E-mail is, like, so yesterday
Sites like MySpace offering "instant" social scene, fast messaging attract young users, study shows. Check out Teens turn away from e-mail over on the Murcury News.
When she gets home from school, 14-year-old Jennica Paho of San Jose switches on the computer and goes to MySpace.com. ``It's very exciting to get new pictures, comments and new friend requests'' on the social networking site, she said.
What she doesn't do is check or send e-mail.
New statistics show that, for the first time, teen e-mail use is dropping -- apparently in favor of more "instant'' alternatives.
Since February, teen e-mail use nationwide has been dropping compared with a year earlier. In April, it was down 8 percent -- 11.8 million users compared with 12.8 million users in April 2005, according to comScore Media Metrix. Even though the average time spent online by teens increased 11.6 percent from April 2005, to 22.5 hours a month, time on Web mail declined 9 percent.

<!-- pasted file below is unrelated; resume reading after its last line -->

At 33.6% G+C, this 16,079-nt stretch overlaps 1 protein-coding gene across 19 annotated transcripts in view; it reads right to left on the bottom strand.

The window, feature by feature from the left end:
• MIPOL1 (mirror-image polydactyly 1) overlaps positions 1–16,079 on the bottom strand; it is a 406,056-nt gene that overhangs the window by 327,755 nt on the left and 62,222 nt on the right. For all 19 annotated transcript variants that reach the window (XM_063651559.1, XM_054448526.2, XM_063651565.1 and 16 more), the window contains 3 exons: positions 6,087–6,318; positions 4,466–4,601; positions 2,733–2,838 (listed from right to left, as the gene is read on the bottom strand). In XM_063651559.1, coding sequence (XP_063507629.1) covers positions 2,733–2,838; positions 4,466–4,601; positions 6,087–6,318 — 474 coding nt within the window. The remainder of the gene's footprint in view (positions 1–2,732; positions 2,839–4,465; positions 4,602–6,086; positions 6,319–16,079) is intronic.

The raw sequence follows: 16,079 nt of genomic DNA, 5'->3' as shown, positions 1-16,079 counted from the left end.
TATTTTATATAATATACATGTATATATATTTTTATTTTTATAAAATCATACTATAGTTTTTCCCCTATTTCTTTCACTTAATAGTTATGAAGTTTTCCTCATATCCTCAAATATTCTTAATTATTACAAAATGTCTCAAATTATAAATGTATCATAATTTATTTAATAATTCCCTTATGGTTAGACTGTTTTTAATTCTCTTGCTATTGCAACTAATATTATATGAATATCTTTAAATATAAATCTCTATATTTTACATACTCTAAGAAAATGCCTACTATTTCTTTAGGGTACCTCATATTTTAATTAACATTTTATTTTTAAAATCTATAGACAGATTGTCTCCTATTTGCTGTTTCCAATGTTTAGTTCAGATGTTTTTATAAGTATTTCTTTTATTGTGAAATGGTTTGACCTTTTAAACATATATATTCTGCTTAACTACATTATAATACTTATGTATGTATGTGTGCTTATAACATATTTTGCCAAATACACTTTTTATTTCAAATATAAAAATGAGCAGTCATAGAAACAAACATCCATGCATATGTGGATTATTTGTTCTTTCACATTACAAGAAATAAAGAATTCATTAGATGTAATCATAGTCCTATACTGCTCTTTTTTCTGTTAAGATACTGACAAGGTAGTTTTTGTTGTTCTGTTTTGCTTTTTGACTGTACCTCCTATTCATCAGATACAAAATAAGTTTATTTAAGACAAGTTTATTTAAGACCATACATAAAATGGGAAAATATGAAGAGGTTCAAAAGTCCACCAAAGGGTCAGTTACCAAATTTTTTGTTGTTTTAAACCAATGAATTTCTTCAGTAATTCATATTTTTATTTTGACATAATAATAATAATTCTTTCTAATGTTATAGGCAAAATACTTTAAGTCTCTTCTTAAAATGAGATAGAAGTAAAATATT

By contrast, general e-mail users are increasing, growing 6 percent in April over a year earlier.
Even instant messaging, while popular, is slowing, comScore's surveys show. Total IM users increased only 1 percent, while the number of teen users declined 8 percent -- in part, some experts say, because of the rise of MySpace, which allows users to send comments and messages to each other.
During the same period, MySpace users multiplied from 3 million to 7.8 million.
Technorati Tags: social.networks, research, myspace
Wednesday, June 14, 2006